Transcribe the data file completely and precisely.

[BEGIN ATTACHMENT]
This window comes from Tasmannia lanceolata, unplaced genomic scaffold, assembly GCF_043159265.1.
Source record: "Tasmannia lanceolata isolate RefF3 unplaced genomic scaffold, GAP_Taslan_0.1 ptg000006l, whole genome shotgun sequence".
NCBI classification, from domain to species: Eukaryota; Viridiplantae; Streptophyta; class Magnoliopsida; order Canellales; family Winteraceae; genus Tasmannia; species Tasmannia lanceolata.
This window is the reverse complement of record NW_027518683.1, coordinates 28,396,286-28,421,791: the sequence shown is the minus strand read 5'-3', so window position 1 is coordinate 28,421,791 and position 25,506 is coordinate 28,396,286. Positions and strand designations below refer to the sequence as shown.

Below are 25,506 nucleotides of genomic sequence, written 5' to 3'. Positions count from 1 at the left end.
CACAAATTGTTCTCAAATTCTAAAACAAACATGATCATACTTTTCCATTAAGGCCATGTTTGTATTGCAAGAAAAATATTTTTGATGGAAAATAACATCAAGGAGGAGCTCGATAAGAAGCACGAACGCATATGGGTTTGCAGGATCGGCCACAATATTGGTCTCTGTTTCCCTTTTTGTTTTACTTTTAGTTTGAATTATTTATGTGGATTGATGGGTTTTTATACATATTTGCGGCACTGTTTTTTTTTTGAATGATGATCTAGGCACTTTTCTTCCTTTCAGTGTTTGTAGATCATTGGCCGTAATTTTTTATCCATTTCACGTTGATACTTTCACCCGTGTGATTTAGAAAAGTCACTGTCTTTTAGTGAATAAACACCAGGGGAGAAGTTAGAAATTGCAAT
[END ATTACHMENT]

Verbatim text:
This window comes from Tasmannia lanceolata, unplaced genomic scaffold, assembly GCF_043159265.1.
Source record: "Tasmannia lanceolata isolate RefF3 unplaced genomic scaffold, GAP_Taslan_0.1 ptg000006l, whole genome shotgun sequence".
NCBI classification, from domain to species: Eukaryota; Viridiplantae; Streptophyta; class Magnoliopsida; order Canellales; family Winteraceae; genus Tasmannia; species Tasmannia lanceolata.
This window is the reverse complement of record NW_027518683.1, coordinates 28,396,286-28,421,791: the sequence shown is the minus strand read 5'-3', so window position 1 is coordinate 28,421,791 and position 25,506 is coordinate 28,396,286. Positions and strand designations below refer to the sequence as shown.

Below are 25,506 nucleotides of genomic sequence, written 5' to 3'. Positions count from 1 at the left end.
CACAAATTGTTCTCAAATTCTAAAACAAACATGATCATACTTTTCCATTAAGGCCATGTTTGTATTGCAAGAAAAATATTTTTGATGGAAAATAACATCAAGGAGGAGCTCGATAAGAAGCACGAACGCATATGGGTTTGCAGGATCGGCCACAATATTGGTCTCTGTTTCCCTTTTTGTTTTACTTTTAGTTTGAATTATTTATGTGGATTGATGGGTTTTTATACATATTTGCGGCACTGTTTTTTTTTTGAATGATGATCTAGGCACTTTTCTTCCTTTCAGTGTTTGTAGATCATTGGCCGTAATTTTTTATCCATTTCACGTTGATACTTTCACCCGTGTGATTTAGAAAAGTCACTGTCTTTTAGTGAATAAACACCAGGGGAGAAGTTAGAAATTGCAAT